#5. Invisalign

“I loathe narcissism, but I approve of vanity.” – Diane Vreeland (Former Editor in Chief of Vogue)

Damn the selfie. Damn it all. Actually I love the selfie. It allows me to take incredible photos of myself and my kids, friends, husband, etc. that I may not have been able to take without asking a stranger. But, with all good things there seems to be a price to pay, and for me it was a critical eye focused entirely on my teeth.  And THEN I got a head shot for a conference I was asked to speak at. The horror! When picking the best version to send I didn’t automatically scrutinize my crow’s feet and laugh lines (for these were signs of laughter and years spent smiling), the ungroomed eyebrows, but instead went to what others have reminded me were ‘perfect’ and ‘great’. My teeth.

I was a child of orthodontia. With the dreaded key-laden palette spreader in 5th grade, and then braces (with headgear!) between 6th and 8th grades. My teeth had seen their fair share of metal. Like millions of others I received my plastic and metal retainer along with the bag of tootsie rolls and caramels when I left the orthodontist for the last time. And like millions of others, I wore it sporadically, if ever, and didn’t think of it until it was returned to me about 8 years ago in a box of “memorabilia” saved by my dad. Want to know what 25-year-old retainer smells like? You can guess.

I’ll blame the iPhone and my armageddon nature for wanting to focus on my teeth. As I have also worn glasses since the 6th grade, I have long been considering either Lasik too, but recovery and the basic fact of lasers cutting my eyeballs made me shy away from that procedure.

I began the inquiry of Invisalign with my dentist last year. He also asked why I was interested given the great state of my teeth, and as he also treats my father, my dentist can literally see the future state of my teeth by looking at his (note: My dad has beautiful teeth, but my concerns over my shifting eye teeth, etc. are valid). I worked out the budget: $500 up front for impressions. Impressions are sent off to Invisalign to determine how long it will take, or how many “trays”, to get the teeth straight. That length of time determines the total overall cost and frankly, the total overall life imposition. Good news for me though – I qualified for the shortest time, 10 trays or 20 weeks. The $500 from the impression step would roll into the total balance If I chose to move forward. With 10 trays, the total estimate was around $1,800. The impression step was done in December, the first several trays were ready in a few weeks, and I went back just after the first of the year to pick them up.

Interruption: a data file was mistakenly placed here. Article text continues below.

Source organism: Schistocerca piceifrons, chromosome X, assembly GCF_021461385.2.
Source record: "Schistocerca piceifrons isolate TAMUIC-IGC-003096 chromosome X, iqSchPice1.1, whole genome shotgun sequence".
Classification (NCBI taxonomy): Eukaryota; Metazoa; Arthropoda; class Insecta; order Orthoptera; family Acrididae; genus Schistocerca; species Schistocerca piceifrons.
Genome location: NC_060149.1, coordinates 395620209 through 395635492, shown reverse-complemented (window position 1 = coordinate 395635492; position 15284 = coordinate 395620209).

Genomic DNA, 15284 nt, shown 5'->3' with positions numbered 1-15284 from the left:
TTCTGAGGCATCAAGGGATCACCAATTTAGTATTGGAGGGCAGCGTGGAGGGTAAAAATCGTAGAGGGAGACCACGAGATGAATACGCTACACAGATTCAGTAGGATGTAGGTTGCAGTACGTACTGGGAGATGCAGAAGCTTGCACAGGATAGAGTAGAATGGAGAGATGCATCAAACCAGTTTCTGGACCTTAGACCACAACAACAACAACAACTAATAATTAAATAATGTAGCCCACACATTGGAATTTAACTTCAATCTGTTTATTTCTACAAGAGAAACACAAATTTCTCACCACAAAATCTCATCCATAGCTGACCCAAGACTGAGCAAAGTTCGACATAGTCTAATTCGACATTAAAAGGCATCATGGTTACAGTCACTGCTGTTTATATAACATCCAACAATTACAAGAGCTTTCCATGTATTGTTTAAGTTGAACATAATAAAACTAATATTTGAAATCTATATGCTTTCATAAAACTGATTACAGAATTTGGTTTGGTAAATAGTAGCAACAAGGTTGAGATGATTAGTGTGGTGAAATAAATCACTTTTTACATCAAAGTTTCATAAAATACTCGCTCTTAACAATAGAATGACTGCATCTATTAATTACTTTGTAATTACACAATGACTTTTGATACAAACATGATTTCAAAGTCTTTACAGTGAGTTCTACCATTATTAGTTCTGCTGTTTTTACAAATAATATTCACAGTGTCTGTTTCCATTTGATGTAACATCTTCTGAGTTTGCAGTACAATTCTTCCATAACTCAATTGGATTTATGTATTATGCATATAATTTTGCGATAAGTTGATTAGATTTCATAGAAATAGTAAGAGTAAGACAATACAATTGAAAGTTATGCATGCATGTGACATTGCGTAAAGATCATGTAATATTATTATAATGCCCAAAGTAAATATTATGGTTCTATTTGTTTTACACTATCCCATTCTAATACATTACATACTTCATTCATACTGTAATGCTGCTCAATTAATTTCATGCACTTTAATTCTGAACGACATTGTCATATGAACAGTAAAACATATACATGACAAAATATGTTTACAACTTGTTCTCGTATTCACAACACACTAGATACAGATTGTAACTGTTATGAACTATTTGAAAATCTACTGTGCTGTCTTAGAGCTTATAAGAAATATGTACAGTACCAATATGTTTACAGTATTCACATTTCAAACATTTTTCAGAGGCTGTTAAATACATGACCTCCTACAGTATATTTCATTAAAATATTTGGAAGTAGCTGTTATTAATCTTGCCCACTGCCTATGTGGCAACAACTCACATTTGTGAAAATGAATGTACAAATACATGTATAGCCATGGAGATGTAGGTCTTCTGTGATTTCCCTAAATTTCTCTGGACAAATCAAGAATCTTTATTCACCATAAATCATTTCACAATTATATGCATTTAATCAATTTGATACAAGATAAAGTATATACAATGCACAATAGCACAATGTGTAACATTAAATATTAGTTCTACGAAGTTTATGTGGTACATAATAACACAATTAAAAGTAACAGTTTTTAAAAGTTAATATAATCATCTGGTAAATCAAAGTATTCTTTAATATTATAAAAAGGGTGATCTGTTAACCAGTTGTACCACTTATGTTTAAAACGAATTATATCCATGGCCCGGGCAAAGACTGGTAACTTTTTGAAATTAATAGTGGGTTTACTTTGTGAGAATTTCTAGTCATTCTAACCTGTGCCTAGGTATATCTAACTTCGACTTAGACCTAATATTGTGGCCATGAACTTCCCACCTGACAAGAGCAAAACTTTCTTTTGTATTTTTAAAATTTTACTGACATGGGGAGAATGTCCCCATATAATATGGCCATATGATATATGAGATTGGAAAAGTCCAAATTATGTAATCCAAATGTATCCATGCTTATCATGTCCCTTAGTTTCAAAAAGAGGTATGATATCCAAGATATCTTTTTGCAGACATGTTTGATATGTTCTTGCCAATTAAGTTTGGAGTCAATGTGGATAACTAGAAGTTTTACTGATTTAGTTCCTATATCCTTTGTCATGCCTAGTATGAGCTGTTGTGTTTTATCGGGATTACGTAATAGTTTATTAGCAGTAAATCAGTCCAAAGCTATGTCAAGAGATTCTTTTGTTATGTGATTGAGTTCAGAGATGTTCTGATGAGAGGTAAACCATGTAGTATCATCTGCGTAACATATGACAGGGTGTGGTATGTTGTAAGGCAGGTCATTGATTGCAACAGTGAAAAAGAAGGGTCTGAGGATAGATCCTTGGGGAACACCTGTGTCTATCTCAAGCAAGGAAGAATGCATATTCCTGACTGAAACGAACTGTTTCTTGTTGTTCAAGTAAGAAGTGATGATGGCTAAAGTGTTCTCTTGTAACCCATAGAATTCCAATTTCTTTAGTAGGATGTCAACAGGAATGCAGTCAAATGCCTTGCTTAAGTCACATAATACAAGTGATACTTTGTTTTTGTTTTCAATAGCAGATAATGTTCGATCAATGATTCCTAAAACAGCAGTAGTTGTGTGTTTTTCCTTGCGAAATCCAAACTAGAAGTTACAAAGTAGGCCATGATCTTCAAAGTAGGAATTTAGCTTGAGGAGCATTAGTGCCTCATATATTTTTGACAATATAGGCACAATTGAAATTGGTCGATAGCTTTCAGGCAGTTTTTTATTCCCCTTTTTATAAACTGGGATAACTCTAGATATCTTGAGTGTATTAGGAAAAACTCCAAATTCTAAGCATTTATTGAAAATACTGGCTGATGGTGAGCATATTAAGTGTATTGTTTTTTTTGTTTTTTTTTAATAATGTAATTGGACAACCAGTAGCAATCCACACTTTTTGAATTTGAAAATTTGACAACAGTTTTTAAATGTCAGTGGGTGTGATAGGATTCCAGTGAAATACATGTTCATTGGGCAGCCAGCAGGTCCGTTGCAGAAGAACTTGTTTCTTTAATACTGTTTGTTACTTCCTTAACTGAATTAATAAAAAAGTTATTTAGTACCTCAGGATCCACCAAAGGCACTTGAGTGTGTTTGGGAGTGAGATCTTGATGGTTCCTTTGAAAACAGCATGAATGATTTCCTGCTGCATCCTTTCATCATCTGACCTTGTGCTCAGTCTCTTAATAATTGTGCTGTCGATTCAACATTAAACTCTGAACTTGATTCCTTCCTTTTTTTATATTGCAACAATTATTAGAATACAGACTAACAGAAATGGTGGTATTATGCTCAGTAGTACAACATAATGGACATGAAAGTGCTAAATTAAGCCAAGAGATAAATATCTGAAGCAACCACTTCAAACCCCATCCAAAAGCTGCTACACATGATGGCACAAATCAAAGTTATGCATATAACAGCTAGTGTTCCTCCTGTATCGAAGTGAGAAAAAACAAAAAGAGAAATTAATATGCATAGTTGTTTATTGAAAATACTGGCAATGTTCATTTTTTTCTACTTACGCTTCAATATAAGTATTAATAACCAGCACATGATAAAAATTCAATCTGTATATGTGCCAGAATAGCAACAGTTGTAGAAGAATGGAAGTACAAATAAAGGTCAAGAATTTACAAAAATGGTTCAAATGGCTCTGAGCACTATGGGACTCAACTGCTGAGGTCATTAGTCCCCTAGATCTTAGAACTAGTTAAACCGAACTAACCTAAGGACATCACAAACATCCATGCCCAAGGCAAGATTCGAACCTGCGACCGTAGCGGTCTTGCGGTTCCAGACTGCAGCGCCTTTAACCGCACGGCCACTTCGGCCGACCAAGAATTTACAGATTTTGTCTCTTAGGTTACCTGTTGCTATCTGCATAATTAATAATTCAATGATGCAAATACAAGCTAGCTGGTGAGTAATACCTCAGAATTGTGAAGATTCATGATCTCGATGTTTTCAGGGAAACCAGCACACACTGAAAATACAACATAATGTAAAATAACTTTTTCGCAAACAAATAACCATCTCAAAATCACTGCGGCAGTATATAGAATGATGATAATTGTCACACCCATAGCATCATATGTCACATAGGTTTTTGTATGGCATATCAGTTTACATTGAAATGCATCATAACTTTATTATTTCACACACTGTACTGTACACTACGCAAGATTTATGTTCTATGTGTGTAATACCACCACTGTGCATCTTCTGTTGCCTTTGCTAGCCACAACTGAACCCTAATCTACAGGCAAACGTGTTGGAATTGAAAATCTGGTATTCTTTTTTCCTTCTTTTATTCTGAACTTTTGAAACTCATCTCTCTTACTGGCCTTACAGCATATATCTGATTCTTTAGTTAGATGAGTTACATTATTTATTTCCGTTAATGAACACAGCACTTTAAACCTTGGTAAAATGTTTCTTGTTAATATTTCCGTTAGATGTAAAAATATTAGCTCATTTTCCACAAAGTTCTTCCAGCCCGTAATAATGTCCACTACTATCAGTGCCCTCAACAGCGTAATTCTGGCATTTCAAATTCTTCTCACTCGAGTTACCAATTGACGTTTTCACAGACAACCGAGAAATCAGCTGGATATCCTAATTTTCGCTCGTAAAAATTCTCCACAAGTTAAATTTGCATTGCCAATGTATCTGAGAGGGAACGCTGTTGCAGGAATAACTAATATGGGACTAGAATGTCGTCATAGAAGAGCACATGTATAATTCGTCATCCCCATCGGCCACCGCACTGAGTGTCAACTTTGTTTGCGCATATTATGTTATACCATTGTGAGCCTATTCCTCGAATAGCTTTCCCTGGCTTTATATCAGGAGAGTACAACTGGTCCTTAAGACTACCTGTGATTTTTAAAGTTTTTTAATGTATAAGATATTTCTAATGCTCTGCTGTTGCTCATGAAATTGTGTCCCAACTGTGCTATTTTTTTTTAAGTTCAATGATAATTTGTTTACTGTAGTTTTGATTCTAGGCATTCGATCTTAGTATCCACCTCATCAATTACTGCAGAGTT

My expectation: I’ll show up, get the instructions, slap the retainers on my teeth, walk out with a mild lisp for a few days but overall no one will be the wiser until I don’t have to wear them anymore in June.

The reality: I showed up and after my dentist took a tiny double-sided saw between all my teeth to sand them down and establish ‘room’ to move, he and his assistant applied “buttons” to many of my teeth – top and bottom. These buttons are on my teeth directly, and enable the trays to move my teeth – they are not removable, so even if I’m not wearing the trays, someone can still see the buttons and more importantly I can still feel them. After I literally swallowed my pride and dealt with the karma b*tch slap across the face (I was doing this for vanity’s sake and the universe is subtly reminding me of that fact by putting these permanent things sticking off my teeth for the next 20 weeks), I put on the clear plastic retainers and sounded like I was in 5th grade all over again. Awesome.

That was almost 6 weeks ago. Tomorrow I’ll be putting on my fourth set of trays, and after gentle ribbing from the husband (“I thought you were perfect before.”…aw shucks), my kids constantly poking at them, and a few co-workers calling it out after failed attempts of finding words that do not have “s” in them to finish my thoughts, all is good. I’m starting to see some progress which is heartening.

A final post will be written with the experience debrief – likely to include some “tips”, and “don’ts” of Invisalign, but overall I’m sure I will be very happy that I invested the money and the time to do something for myself, resulting in a change I wanted to see, without surgery, debt or disfigurement.

Total Investment: $1800, $500 “Down” and remainder when treatment started.

Total Covered by Pre-Tax FSA: $1800

BEFORE: Me and the Hubs

Invisalign

Read Update Here

VANITY

One thought on “#5. Invisalign

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